• Prostatic urethral lift: Applying a permanent suture implant that compresses the prostatic lateral lobes. The functional results are worse than those of TURP and it is more common for the patient to require a new surgery after 5 years, but it does not affect ejaculation, and recovery after the procedure is faster [17].
  • iTIND: Placing a device that expands inside the prostatic urethra and the neck of the bladder and applying pressure to these areas for 5 days, after which it is removed. It would seem that it is effective, but we are awaiting more robust studies to evaluate its effectiveness [18].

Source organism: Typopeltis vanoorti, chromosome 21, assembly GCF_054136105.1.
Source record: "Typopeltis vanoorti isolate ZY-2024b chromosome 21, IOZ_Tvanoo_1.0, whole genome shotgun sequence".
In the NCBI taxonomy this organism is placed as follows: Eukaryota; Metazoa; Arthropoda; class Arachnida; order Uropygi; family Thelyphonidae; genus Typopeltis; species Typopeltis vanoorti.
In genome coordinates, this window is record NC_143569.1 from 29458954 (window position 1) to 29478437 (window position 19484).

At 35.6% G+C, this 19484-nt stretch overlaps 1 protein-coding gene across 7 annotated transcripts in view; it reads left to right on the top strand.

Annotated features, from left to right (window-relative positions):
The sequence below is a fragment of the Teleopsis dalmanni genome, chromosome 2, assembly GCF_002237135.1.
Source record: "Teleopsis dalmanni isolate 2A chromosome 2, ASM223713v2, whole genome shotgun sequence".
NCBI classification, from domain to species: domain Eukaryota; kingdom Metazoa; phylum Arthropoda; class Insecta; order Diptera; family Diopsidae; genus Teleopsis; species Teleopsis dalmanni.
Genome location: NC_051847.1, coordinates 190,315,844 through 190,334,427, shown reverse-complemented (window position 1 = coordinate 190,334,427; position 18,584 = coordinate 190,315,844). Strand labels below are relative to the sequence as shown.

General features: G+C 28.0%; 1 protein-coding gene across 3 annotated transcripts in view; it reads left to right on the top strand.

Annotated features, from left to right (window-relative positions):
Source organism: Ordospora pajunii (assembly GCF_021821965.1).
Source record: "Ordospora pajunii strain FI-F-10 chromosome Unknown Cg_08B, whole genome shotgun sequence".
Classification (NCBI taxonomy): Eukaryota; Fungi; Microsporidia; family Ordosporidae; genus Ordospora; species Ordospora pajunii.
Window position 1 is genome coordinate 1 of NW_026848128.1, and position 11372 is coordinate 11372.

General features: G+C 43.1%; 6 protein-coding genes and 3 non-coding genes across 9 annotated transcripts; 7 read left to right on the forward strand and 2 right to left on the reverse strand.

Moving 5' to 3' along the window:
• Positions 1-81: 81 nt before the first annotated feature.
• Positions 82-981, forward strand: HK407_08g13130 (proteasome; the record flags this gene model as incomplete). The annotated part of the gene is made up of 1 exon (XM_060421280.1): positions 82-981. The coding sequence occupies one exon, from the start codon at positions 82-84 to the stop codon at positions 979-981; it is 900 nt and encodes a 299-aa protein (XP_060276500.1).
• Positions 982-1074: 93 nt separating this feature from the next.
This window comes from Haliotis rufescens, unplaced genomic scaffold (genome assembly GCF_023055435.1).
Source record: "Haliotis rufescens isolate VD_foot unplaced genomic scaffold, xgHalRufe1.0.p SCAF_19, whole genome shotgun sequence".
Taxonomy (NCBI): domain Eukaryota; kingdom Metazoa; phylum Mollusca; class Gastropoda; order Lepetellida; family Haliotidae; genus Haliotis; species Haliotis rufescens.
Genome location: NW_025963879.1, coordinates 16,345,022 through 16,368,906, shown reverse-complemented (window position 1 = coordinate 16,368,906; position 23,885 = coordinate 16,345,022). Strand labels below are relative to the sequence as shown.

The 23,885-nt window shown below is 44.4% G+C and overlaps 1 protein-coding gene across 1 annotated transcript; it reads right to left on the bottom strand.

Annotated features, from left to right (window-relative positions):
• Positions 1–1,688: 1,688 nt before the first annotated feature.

• Aquablation: It consists of applying a jet of serum at high speed that manages to destroy prostate tissue. It has the advantage of reducing surgery time and presenting greater preservation of ejaculation than TURP [19,20]. However, it requires general anesthesia and presents some problems in controlling bleeding, with a greater need for transfusion than TURP in the available studies [21]. More data on its long-term effectiveness is needed.

These are the most used techniques in our environment, the ones that have the most scientific evidence, of course they are not all the techniques that exist.

Whenever we talk about surgical techniques, we must remember the importance of the experience of a surgical team or a surgeon in a particular technique. The subspecialization of medicine and the development of different technologies means that more and more surgeons subspecialize in a group of surgical techniques and dedicate their medical activity to this subtype of surgery.